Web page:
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Pomacea insularum

Island Apple Snail, Pomacea insularum (d'Orbigny 1837).


The Island Apple Snail is an  invader from South America.  It is a growing pest, infesting freshwater ponds and waterways across much of Texas, Georgia, and Florida.  If you explore the bayous, drainage ditches, and retention ponds in the Houston area, you are almost sure to find this snail.  Look for empty shells and pink egg clusters by the waterline.  You may examine them as much as you want, but do NOT take them home- it is illegal to possess or transport Apple Snails in the state of Texas.  If you find Apple Snails in your area, you are encouraged to notify Texas Parks and Wildlife. 

The shell of the Apple Snail is green or purplish-brown, often striped, and can grow to be the size of a baseball.  The body is lighter in color, usually gray with yellow accents, and is mottled with dark, freckle-like markings.  Like most aquatic mollusks, the eyes are located on the body itself, not on eyestalks.  It also boasts two pairs of tentacles and a tubular siphon, which are sensory tools.  The siphon allows the snail to inhale oxygen from the surface while remaining submerged.  A thick operculum protects the snail while in its shell, and rests on the dorsal side and posterior end of the mantle when the snail is out.  When frightened, the snail pulls itself into the shell, causing the mantle to fold in half like a piece of paper.  The operculum then seals the aperture.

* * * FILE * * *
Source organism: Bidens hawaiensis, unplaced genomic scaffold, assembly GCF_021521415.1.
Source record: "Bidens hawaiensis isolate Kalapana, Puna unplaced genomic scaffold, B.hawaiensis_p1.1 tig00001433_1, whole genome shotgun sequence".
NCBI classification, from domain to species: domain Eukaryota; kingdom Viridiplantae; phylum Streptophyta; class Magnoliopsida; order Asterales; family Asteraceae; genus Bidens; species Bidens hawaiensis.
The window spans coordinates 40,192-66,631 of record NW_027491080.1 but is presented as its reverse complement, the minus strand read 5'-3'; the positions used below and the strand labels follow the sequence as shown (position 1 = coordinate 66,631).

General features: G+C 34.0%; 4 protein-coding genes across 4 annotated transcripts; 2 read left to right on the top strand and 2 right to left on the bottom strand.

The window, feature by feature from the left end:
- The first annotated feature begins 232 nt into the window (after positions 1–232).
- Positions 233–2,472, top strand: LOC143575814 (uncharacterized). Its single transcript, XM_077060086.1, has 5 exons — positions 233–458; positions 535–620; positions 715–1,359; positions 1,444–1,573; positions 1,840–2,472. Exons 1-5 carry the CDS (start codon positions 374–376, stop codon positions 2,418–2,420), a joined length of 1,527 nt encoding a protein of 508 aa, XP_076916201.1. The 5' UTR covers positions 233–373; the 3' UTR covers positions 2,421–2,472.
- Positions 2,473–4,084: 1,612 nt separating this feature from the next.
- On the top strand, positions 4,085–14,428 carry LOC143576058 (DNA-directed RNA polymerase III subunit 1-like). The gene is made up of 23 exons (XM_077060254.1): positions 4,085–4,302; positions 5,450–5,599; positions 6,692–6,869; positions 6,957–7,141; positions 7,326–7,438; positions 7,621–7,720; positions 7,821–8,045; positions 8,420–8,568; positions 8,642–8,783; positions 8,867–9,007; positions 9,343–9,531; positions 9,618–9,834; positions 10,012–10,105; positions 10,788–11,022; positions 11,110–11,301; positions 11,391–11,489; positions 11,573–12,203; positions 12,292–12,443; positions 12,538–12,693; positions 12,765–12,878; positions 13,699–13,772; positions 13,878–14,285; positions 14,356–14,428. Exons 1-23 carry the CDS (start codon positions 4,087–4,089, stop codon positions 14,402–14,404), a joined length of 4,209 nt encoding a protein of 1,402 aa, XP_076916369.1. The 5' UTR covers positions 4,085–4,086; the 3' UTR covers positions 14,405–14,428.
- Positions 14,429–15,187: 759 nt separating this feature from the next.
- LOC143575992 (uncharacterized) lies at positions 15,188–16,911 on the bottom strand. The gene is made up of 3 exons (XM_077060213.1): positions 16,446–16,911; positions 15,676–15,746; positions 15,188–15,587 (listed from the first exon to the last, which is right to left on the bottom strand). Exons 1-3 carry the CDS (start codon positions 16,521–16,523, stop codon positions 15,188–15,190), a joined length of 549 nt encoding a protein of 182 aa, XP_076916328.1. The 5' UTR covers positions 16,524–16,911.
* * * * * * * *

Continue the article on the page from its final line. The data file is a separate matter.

Every 12 to 15 days, female Island Apple Snails lay bright pink egg clusters on reeds, plants, and other objects above the water's surface.  These clusters resemble blobs of roseate styrofoam, and generally contain up to 500 individual eggs.  Juvenile snails hatch after 10 to 15 days, and reach maturity by 2 to 3 months.  Because each female Apple Snail produces up to 15,000 offspring every year, the population grows exponentially.  Apple Snails have voracious appetites for aquatic plant matter, and can out-eat native species competing for food.  As a result, these native species are threatened with extinction.  The only way to save them is to eliminate the Island Apple Snail from our waters.            

Unfortunately, this snail is extremely tough.  Even though it is an aquatic animal, it can survive for weeks out of the water.  The thick shell holds moisture well, and is strong enough to withstand a lot of damage.  They can tolerate near-freezing weather and temperatures over 100 degrees Fahrenheit.  They are also highly resistant to toxins.  A good hit with a hammer will destroy the shell, but it leaves shards lying around that are razor-sharp. If you are a collector, boiling or freezing the snails may be the only way to kill them without damaging the shell.        

Click here to see video of the Island Apple Snail

Collegiate Apple Snail Research

Texas' leading Apple Snail expert is Dr. Romi Burks of Southwestern University.  

Working with teams of students in Georgetown, Texas, Dr. Burks seeks to solve the mysteries of the Island Apple Snail in hopes of putting an end to its ecological devastation. 

Visit Dr. Burks' Website to learn more about her snail research.

                                                  Pink egg cluster of Pomacea insularum,  Rio Negro, Brazil.
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